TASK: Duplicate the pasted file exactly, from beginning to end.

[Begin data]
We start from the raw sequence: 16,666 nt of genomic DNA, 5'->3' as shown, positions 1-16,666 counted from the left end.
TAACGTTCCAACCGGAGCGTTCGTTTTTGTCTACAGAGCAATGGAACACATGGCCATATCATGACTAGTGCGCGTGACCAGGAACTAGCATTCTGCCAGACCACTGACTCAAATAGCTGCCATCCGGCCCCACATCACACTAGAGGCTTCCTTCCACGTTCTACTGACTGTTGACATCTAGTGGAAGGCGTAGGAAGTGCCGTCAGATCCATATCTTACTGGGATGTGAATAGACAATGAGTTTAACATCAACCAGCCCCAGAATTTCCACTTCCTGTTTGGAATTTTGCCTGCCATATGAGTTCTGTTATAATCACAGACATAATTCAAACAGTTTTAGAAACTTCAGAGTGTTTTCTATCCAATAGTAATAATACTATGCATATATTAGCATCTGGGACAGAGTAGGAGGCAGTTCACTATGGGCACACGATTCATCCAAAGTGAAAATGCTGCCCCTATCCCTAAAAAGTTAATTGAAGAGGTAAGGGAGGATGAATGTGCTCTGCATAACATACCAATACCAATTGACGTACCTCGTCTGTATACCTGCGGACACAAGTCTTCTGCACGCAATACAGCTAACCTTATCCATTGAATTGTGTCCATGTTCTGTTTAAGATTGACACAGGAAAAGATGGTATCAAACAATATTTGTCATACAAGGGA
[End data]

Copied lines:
We start from the raw sequence: 16,666 nt of genomic DNA, 5'->3' as shown, positions 1-16,666 counted from the left end.
TAACGTTCCAACCGGAGCGTTCGTTTTTGTCTACAGAGCAATGGAACACATGGCCATATCATGACTAGTGCGCGTGACCAGGAACTAGCATTCTGCCAGACCACTGACTCAAATAGCTGCCATCCGGCCCCACATCACACTAGAGGCTTCCTTCCACGTTCTACTGACTGTTGACATCTAGTGGAAGGCGTAGGAAGTGCCGTCAGATCCATATCTTACTGGGATGTGAATAGACAATGAGTTTAACATCAACCAGCCCCAGAATTTCCACTTCCTGTTTGGAATTTTGCCTGCCATATGAGTTCTGTTATAATCACAGACATAATTCAAACAGTTTTAGAAACTTCAGAGTGTTTTCTATCCAATAGTAATAATACTATGCATATATTAGCATCTGGGACAGAGTAGGAGGCAGTTCACTATGGGCACACGATTCATCCAAAGTGAAAATGCTGCCCCTATCCCTAAAAAGTTAATTGAAGAGGTAAGGGAGGATGAATGTGCTCTGCATAACATACCAATACCAATTGACGTACCTCGTCTGTATACCTGCGGACACAAGTCTTCTGCACGCAATACAGCTAACCTTATCCATTGAATTGTGTCCATGTTCTGTTTAAGATTGACACAGGAAAAGATGGTATCAAACAATATTTGTCATACAAGGGA